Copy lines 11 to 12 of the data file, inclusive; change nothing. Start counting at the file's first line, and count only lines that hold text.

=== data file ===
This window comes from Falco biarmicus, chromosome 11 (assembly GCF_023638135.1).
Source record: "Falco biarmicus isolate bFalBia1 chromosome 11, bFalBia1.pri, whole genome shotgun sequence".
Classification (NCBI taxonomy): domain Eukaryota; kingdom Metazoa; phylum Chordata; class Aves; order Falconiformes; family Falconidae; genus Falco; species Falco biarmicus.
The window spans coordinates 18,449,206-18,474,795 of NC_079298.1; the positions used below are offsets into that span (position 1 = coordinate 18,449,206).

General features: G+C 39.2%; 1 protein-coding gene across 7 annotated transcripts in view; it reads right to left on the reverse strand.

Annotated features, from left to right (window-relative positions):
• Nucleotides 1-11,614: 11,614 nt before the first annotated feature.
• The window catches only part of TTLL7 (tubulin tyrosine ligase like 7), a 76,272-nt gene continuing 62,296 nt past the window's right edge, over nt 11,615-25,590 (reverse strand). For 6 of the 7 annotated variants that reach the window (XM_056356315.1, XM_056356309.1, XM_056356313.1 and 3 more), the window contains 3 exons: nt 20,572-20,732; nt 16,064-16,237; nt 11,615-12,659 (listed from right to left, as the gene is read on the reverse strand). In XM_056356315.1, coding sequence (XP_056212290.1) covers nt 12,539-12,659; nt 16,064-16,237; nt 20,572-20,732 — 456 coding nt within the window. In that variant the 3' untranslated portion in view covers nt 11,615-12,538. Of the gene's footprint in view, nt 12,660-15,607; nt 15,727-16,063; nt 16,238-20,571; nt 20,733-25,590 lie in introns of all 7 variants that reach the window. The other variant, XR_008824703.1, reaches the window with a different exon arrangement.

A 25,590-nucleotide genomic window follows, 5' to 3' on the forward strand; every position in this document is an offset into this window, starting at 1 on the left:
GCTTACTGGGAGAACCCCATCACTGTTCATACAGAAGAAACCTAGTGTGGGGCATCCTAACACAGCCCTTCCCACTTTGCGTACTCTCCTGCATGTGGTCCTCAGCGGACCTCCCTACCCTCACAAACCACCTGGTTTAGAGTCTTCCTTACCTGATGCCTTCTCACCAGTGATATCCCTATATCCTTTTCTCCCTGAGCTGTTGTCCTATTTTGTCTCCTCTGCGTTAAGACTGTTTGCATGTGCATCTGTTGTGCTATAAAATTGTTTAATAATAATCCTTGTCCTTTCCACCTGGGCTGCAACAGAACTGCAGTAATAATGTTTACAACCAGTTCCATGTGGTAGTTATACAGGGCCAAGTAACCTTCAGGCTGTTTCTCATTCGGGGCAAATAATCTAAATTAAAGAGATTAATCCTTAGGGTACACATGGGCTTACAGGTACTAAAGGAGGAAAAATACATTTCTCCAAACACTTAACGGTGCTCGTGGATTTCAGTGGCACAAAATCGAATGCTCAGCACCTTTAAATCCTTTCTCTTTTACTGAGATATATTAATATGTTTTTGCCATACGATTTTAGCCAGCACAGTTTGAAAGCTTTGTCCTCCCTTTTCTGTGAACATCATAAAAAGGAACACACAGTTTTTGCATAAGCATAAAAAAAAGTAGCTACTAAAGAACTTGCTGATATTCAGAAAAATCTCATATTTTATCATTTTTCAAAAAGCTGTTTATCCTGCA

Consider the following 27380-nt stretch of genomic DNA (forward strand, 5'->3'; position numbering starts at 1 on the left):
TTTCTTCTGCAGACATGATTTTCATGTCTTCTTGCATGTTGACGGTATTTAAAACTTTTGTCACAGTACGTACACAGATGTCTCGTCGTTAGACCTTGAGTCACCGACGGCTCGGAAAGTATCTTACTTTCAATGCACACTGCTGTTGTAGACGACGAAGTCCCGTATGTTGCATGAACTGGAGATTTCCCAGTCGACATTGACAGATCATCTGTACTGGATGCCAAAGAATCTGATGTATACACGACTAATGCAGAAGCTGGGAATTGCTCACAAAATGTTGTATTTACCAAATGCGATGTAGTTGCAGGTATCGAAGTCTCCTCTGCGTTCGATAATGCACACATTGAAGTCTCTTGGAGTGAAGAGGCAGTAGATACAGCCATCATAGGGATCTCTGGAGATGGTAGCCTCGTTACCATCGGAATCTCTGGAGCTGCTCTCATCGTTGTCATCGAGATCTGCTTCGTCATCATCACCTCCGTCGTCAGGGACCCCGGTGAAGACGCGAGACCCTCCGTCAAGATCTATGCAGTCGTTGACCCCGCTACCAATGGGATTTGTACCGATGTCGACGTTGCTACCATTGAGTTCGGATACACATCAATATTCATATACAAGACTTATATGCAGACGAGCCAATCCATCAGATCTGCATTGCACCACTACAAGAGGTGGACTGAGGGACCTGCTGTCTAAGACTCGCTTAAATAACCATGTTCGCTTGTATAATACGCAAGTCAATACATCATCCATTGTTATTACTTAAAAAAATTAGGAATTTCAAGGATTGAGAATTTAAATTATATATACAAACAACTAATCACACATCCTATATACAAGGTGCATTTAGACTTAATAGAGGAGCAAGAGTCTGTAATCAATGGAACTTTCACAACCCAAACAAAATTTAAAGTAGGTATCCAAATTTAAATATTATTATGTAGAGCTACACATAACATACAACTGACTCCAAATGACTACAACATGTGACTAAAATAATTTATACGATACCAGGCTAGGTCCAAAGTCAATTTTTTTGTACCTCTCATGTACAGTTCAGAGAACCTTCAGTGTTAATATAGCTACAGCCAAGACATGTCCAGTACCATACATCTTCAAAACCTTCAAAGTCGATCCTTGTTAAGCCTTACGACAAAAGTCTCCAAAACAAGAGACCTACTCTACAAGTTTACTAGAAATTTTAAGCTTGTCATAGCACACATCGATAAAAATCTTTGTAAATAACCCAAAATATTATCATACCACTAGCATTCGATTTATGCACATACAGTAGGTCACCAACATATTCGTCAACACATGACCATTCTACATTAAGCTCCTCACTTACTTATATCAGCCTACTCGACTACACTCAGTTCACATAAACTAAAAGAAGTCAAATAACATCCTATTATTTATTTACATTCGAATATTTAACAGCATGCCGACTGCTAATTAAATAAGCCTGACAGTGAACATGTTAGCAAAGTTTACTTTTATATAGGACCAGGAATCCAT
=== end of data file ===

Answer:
Consider the following 27380-nt stretch of genomic DNA (forward strand, 5'->3'; position numbering starts at 1 on the left):
TTTCTTCTGCAGACATGATTTTCATGTCTTCTTGCATGTTGACGGTATTTAAAACTTTTGTCACAGTACGTACACAGATGTCTCGTCGTTAGACCTTGAGTCACCGACGGCTCGGAAAGTATCTTACTTTCAATGCACACTGCTGTTGTAGACGACGAAGTCCCGTATGTTGCATGAACTGGAGATTTCCCAGTCGACATTGACAGATCATCTGTACTGGATGCCAAAGAATCTGATGTATACACGACTAATGCAGAAGCTGGGAATTGCTCACAAAATGTTGTATTTACCAAATGCGATGTAGTTGCAGGTATCGAAGTCTCCTCTGCGTTCGATAATGCACACATTGAAGTCTCTTGGAGTGAAGAGGCAGTAGATACAGCCATCATAGGGATCTCTGGAGATGGTAGCCTCGTTACCATCGGAATCTCTGGAGCTGCTCTCATCGTTGTCATCGAGATCTGCTTCGTCATCATCACCTCCGTCGTCAGGGACCCCGGTGAAGACGCGAGACCCTCCGTCAAGATCTATGCAGTCGTTGACCCCGCTACCAATGGGATTTGTACCGATGTCGACGTTGCTACCATTGAGTTCGGATACACATCAATATTCATATACAAGACTTATATGCAGACGAGCCAATCCATCAGATCTGCATTGCACCACTACAAGAGGTGGACTGAGGGACCTGCTGTCTAAGACTCGCTTAAATAACCATGTTCGCTTGTATAATACGCAAGTCAATACATCATCCATTGTTATTACTTAAAAAAATTAGGAATTTCAAGGATTGAGAATTTAAATTATATATACAAACAACTAATCACACATCCTATATACAAGGTGCATTTAGACTTAATAGAGGAGCAAGAGTCTGTAATCAATGGAACTTTCACAACCCAAACAAAATTTAAAGTAGGTATCCAAATTTAAATATTATTATGTAGAGCTACACATAACATACAACTGACTCCAAATGACTACAACATGTGACTAAAATAATTTATACGATACCAGGCTAGGTCCAAAGTCAATTTTTTTGTACCTCTCATGTACAGTTCAGAGAACCTTCAGTGTTAATATAGCTACAGCCAAGACATGTCCAGTACCATACATCTTCAAAACCTTCAAAGTCGATCCTTGTTAAGCCTTACGACAAAAGTCTCCAAAACAAGAGACCTACTCTACAAGTTTACTAGAAATTTTAAGCTTGTCATAGCACACATCGATAAAAATCTTTGTAAATAACCCAAAATATTATCATACCACTAGCATTCGATTTATGCACATACAGTAGGTCACCAACATATTCGTCAACACATGACCATTCTACATTAAGCTCCTCACTTACTTATATCAGCCTACTCGACTACACTCAGTTCACATAAACTAAAAGAAGTCAAATAACATCCTATTATTTATTTACATTCGAATATTTAACAGCATGCCGACTGCTAATTAAATAAGCCTGACAGTGAACATGTTAGCAAAGTTTACTTTTATATAGGACCAGGAATCCAT